Alfred John Kirchen (26 August 1913 – 18 August 1999) was an English footballer.
|Date of birth||26 August 1913|
|Place of birth||Shouldham, Norfolk, England|
|Date of death||18 August 1999(aged 85)|
|Height||1.80 m (5 ft 11 in)|
|Playing position||Midfielder#WingerRight winger|
|* Senior club appearances and goals counted for the domestic league only|
Born in Shouldham, Norfolk, Kirchen played for local clubs, and for his county at youth level. He was signed by Tom Parker, the manager of Second Division Norwich City in 1934 and he immediately impressed, scoring seven goals in fourteen League games, and three in four FA Cup games for the Canaries. He soon caught the eye of First Division champions Arsenal, and was signed for £6,000 in March 1935, at the age of 21.
Kirchen arrived too late at Arsenal to pick up a League winner's medal (the club completed a hat-trick of titles that year), but he still made an immediate impact, scoring twice on his debut against Arsenal's arch-rivals Tottenham Hotspur on 6 March 1935 – the match finished 6–0 to Arsenal, a record in a North London derby. An outside right, Kirchen had to fight for a first-team spot with Joe Hulme (who started the 1936 FA Cup Final ahead of him), but by the start of the 1936–37 season, Kirchen was the Gunners' first-choice outside right.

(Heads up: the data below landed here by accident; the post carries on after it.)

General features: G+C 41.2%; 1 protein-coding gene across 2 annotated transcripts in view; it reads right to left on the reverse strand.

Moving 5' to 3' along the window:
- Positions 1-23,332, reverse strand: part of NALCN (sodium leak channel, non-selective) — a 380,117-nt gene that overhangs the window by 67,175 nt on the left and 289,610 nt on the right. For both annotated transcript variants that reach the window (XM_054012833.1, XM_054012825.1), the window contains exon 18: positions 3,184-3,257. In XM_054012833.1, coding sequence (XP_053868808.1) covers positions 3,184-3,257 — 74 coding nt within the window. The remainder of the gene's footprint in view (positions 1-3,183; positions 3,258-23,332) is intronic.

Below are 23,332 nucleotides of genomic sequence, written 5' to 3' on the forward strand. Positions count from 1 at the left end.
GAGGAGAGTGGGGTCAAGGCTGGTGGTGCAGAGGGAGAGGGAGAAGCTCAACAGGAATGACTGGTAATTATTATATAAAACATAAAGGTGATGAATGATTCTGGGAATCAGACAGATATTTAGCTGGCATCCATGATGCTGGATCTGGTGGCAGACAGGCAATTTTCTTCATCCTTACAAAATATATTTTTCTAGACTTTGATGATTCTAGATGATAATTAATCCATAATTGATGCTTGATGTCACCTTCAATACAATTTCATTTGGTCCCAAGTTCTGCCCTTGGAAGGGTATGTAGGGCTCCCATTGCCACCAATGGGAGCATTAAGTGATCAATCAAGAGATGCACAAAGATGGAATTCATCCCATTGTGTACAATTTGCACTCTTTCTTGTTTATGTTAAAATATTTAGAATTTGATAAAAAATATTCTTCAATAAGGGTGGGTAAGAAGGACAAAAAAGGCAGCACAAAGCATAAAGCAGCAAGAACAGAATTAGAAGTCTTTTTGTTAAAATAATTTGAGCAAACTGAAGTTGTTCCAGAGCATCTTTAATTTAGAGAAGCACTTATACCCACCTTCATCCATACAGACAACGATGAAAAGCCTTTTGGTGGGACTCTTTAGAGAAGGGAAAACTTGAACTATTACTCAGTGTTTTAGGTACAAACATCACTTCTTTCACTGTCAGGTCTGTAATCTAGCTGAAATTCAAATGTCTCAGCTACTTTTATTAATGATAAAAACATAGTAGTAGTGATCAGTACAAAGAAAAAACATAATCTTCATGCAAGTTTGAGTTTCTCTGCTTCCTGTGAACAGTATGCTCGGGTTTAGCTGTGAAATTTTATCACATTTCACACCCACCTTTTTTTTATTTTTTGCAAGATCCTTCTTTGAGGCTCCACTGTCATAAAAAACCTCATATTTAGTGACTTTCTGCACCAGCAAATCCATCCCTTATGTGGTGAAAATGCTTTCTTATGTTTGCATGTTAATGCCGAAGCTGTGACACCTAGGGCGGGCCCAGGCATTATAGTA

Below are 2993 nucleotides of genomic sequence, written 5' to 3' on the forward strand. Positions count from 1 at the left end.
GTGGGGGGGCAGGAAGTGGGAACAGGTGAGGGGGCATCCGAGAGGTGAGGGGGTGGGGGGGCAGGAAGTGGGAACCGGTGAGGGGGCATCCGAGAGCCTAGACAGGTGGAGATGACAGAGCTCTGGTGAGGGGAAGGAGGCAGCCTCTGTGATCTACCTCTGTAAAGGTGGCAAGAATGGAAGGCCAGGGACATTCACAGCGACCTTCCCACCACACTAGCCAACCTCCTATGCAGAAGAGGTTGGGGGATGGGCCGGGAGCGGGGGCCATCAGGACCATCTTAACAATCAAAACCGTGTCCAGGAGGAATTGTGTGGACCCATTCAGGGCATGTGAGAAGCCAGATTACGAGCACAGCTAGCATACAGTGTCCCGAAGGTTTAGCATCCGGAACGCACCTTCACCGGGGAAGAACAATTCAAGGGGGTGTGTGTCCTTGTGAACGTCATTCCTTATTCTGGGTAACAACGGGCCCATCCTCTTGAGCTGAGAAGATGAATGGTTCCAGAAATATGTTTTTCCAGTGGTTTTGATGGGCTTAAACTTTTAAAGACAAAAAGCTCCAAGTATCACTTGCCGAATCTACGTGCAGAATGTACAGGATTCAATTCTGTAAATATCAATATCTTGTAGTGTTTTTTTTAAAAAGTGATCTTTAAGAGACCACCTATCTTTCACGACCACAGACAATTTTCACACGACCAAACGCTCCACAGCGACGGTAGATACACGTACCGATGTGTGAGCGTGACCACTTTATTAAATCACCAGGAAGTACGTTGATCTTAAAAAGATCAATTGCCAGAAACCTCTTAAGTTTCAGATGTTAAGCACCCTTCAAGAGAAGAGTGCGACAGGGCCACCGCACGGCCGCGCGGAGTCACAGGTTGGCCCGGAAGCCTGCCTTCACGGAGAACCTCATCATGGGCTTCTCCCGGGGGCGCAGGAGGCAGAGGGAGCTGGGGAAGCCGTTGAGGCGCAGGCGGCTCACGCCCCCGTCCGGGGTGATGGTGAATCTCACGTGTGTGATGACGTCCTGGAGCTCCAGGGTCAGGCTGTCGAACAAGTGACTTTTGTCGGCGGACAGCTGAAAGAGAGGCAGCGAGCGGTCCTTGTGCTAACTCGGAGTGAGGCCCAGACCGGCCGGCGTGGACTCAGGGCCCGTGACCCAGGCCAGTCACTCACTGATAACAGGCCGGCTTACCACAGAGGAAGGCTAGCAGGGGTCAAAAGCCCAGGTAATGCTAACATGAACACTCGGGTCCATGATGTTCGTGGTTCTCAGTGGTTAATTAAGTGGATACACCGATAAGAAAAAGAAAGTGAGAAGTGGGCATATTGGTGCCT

Kirchen became well known for his fierce shooting; unusually fast and immensely powerful, he was equally at home on either wing, for he could hit a ball left or right-footed, with equal facility, which soon attracted international attention; he picked up 3 caps and scored 2 goals for England on a 1937 tour of Scandinavia, his debut coming against Norway on 14 May 1937, and his final match being against Finland on 20 May of the same year. Despite these performances however, he was never picked again.
He finally picked up a League winners' medal as Arsenal won the 1937–38 title, playing nineteen games that season, but the Second World War intervened just as he was reaching the peak of his career. Kirchen served in the Royal Air Force as a PT instructor, which allowed him to continue playing wartime matches for Arsenal (he appeared 113 times, scoring 80 goals, as well as three more times for England), but a severe injury picked up in a match against West Ham United in 1943 forced his early retirement. In all, excluding wartime appearances, he played 101 League and Cup professional games for Arsenal, scoring 45 goals (total: 214 appearances and 125 goals).
Kirchen later returned to his old club Norwich City, as a trainer, before leaving football to become a farmer at Thwaite St. Mary and Hedenham in south Norfolk. He later returned to Norwich as a director of the club, and also served as Honorary President of the Norfolk Arsenal Supporters Club. He also represented his country at clay pigeon shooting and was a keen player of lawn bowls. He died in 1999, several days short of what would have been his 86th birthday.